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Environment Minister demands end to garden peat

The Natural Environment Minister, Richard Benyon, has demanded peat no longer be available to amateur gardeners after 2020, and to all levels of gardeners, procurers, and growers by 2030.

The Cheshire Wildlife Trust approves wholeheartedly of the government consulting program designed to eliminate the use of peat throughout the horticultural industry in the UK.

Cheshire MP, the Rt. Hon. George Osborne, supports it as well, “I have witnessed the multitude of fauna that flourishes in peatland environs, exactly like the Wildlife Trusts reserve for nature, located within my constituency of Cheshire. So I’m backing Defra on the reduction of peat in horticulture all around. If we can achieve this by 2030 we have a chance of saving the wildlife that depends on this precise kind of habitat.”

More than 3 million cubic metres of peat are consumed for horticultural uses in the UK each year. Most of it is required for amateur uses, the balance by professionals.

Peat collecting is practiced across Cheshire, Holcroft Moss being the only untouched location. Of all habitats throughout the UK, peatlands are the most endangered. Many very specific flora and fauna thrive only in peatlands.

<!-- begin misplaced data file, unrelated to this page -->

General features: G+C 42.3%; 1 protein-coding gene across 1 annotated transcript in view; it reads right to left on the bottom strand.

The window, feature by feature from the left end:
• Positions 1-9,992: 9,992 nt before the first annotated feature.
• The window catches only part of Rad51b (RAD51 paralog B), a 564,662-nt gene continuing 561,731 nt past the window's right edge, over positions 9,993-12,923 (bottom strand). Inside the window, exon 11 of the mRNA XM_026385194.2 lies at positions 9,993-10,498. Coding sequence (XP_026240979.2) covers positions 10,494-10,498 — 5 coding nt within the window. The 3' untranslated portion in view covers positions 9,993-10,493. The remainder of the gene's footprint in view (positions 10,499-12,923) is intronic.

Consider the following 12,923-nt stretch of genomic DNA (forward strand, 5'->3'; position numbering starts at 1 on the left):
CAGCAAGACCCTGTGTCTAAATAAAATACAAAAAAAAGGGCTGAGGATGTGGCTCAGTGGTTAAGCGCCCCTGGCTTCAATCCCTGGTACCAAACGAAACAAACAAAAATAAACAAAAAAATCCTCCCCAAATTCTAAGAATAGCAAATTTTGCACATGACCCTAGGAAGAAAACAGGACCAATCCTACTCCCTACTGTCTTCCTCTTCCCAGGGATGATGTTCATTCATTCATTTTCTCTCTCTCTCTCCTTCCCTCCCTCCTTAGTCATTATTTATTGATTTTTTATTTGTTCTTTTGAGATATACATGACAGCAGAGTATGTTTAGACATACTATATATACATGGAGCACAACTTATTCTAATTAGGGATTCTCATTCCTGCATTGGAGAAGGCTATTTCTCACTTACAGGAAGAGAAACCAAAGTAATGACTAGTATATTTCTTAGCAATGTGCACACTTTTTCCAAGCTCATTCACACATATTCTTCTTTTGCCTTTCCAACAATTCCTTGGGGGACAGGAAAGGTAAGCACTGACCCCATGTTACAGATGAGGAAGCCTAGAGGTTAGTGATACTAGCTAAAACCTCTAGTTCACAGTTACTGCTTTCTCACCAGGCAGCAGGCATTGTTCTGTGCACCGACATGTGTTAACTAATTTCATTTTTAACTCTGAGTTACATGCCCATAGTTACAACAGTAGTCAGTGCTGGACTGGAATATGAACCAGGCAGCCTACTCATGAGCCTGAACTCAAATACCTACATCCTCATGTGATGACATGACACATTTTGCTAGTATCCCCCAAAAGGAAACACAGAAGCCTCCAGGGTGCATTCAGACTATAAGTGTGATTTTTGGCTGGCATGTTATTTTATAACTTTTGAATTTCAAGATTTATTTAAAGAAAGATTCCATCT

The carving out of the peatlands dramatically affects the land’s usage of water resources, especially the manner in which it is stored. As peatlands dehydrate, the humid environment of the peatland is lost and along with it many species who rely on its humidity. The sundew plant, a carnivore of the peatland flora is a precise example.

Destruction of peatlands leads to the release of CO2 stored within them. They are carbon sinks for the entire planet and their existence and health can decide the balance of the planet’s climate change crisis.

Peat is not a renewable resource, since it takes thousands of years to develop. The Wildlife Trust said, “Removing peat is not a sustainable industry, since it damages both the climate and wildlife.”


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